Since the time my sister and I saw the Beatles in America on a black-and-white television screen one Sunday night on the Ed Sullivan Show, more years ago than I will admit, I wanted a guitar. I wanted to play music and I, too, wanted to make those girls in the balcony scream for more.
Something like that couldn't happen overnight to an average, small-town, skinny, B-team student manager ... and it didn't.
Answering my constant prayers for a guitar, my parents bought me an acoustic guitar from the local Western Auto store. I didn't even know that Western Auto, a household department store, sold guitars. I guess they must have sold one.
The guitar they brought home didn't have a bridge for the strings to rest on; and it would not get into tune, no matter how much I twisted the pegs at the top of the neck.
If I had been "smarter than the average bear," I would have gone over to the house a block from the school and would have asked the musicians who lived there what was wrong with my guitar, and if they would help me fix it; but my parents did not want me "hanging around" with "those" kind of people ... you know, the ones who took the bridge covers off of their Fender Telecasters and used them as ashtrays.
So I was banished to playing my clarinet until the day I graduated from high school.
Somewhere along the way, my brother Dave taught me four chords: C, A minor, F and G. With these four chords, he said, I could play just about any popular song on the record charts. The strange thing about it was that it was true ... at the time.
After high school and a semester of college, my life fast forwarded through military basic training, Air Force language school and two tours in Southeast Asia as a North Vietnamese linguist before I had my next guitar.
The day I DOS'ed (that's date of separation from the service) from a place called Nakhon Phanom in Thailand, I bought an acoustic guitar at the base exchange and boarded an airplane back to the United States.
I was a free man with a guitar strapped on my back, with no sergeant majors or officers telling me what I could or couldn't do.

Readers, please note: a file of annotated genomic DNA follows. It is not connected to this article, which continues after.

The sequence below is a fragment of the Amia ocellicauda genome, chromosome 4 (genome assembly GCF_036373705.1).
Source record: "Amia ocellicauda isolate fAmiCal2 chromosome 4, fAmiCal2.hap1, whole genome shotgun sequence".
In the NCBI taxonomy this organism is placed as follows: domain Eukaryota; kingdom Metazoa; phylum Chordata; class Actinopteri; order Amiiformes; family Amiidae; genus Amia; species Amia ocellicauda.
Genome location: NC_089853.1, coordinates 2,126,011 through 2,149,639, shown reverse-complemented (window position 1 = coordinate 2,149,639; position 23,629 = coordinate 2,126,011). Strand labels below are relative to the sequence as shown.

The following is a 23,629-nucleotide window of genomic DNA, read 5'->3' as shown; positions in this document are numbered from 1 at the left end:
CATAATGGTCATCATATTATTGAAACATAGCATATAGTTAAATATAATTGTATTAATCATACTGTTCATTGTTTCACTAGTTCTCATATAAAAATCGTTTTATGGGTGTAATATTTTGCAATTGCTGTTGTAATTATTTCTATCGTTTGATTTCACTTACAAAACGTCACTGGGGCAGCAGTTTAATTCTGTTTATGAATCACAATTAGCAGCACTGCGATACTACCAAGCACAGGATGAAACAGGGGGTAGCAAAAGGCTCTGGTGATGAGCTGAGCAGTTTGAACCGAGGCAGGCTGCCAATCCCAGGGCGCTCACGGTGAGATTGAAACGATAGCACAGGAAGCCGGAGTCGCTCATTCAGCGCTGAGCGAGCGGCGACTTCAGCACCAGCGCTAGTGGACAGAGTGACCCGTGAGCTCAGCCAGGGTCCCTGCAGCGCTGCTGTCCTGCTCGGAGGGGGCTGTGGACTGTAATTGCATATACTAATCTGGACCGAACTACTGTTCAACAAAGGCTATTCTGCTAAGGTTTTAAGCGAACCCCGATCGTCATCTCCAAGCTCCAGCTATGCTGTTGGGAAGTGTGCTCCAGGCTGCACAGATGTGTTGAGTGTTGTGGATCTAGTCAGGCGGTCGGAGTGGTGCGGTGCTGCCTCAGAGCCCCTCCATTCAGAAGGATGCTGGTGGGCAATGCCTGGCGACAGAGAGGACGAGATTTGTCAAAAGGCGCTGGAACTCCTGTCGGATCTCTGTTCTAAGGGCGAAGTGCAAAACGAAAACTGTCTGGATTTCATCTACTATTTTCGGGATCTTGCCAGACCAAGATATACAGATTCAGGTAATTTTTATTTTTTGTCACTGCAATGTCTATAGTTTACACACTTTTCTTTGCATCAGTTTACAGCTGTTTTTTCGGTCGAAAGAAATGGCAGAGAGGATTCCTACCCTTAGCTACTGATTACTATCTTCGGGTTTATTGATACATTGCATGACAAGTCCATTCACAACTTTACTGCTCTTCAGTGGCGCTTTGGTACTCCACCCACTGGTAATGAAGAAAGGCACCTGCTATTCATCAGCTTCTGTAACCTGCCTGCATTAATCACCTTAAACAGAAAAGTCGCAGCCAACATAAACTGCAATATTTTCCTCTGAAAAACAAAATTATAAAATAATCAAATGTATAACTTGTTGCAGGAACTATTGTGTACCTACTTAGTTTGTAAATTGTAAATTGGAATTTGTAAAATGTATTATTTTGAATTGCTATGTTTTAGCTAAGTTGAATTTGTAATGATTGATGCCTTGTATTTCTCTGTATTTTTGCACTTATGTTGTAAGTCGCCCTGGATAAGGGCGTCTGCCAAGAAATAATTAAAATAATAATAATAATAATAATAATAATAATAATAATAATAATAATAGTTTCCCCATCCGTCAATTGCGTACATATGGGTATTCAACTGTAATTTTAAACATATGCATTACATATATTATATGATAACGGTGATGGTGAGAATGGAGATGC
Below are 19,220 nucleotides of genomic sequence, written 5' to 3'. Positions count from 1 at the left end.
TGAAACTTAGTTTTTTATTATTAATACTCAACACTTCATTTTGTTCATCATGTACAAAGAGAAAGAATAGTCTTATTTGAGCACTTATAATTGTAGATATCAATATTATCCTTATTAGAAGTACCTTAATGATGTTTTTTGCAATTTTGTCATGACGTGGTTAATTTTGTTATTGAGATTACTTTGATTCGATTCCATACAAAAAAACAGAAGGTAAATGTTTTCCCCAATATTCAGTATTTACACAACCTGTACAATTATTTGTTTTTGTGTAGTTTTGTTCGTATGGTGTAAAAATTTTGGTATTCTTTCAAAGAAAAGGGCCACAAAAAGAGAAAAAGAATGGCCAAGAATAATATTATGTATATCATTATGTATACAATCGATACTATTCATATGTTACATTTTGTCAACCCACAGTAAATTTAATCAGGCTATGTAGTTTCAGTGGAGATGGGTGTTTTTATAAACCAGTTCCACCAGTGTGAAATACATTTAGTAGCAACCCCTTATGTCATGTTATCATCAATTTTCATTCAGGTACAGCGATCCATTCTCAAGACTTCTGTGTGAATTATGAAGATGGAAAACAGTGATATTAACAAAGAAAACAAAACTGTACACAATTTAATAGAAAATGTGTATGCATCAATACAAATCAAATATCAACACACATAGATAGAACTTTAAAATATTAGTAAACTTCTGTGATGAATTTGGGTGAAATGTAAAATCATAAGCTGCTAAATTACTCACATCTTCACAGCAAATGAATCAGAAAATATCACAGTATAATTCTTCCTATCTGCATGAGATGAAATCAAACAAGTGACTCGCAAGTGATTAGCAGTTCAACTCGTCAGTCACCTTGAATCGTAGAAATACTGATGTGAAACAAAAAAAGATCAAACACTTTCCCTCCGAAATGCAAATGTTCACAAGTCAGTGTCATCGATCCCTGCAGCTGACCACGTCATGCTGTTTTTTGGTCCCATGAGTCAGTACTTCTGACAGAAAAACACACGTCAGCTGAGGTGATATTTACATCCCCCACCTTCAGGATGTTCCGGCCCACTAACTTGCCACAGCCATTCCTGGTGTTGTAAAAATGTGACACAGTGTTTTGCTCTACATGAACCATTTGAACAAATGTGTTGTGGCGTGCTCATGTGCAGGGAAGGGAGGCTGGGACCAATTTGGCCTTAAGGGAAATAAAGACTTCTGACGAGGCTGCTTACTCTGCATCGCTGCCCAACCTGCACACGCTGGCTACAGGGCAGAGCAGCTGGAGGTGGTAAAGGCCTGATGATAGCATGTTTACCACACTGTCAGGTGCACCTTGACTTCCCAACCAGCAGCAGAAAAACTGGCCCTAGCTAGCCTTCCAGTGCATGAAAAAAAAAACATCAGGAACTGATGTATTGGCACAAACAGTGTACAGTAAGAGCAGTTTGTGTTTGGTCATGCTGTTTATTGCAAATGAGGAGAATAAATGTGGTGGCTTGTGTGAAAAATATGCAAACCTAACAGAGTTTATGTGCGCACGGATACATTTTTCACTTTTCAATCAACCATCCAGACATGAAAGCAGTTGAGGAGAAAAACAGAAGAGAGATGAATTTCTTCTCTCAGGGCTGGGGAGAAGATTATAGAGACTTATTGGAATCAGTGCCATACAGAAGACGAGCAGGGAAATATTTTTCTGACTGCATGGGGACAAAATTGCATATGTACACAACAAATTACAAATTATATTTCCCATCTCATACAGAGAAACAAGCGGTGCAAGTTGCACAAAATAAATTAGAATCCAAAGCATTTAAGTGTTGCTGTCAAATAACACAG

Along the way though, as you make your plans, life throws you curves, and stops and ups and downs. Sometimes, good things come from them, though.
I got married and raised a son. He, of course, not like me, is "smarter than the average bear." He is now following his dreams and making them happen in the movie business.
My music "career," during the time of raising children, was put "on hold," on purpose. There were ball games, school projects, scholastic bowls and Boy Scout events to attend. There were dances and proms and graduations. That is what kids and parents do. Then the kids grow up.
And then one day you get a call from a friend or a co-worker who says he needs a guitar player for a band he is putting together, and you are "on the road" with your music again.
Soon, you are playing four hours once or twice a month at some bar or club, meeting people, planning your future and getting offers to play in Nashville and other exotic places. Finally, you are having some fun again.
My parents introduced me to music when I was in the fourth grade. It was a good thing to do. Music has helped me through the tough times, the hard times and the impossible times, the down times, the unbelievable times and the times when I was alone with no one to turn to.
I may have made it through without music, but it would not have been as much fun.
Be sure to attend "Sam Jam 5" Sunday, Aug. 19, anytime between 1-9:30 p.m. at the Pineda Inn, just north of the Pineda Causeway on U.S. 1, Melbourne/Rockledge.
Sam Jam benefits Brevard Music Aid.
Brevard News Clerk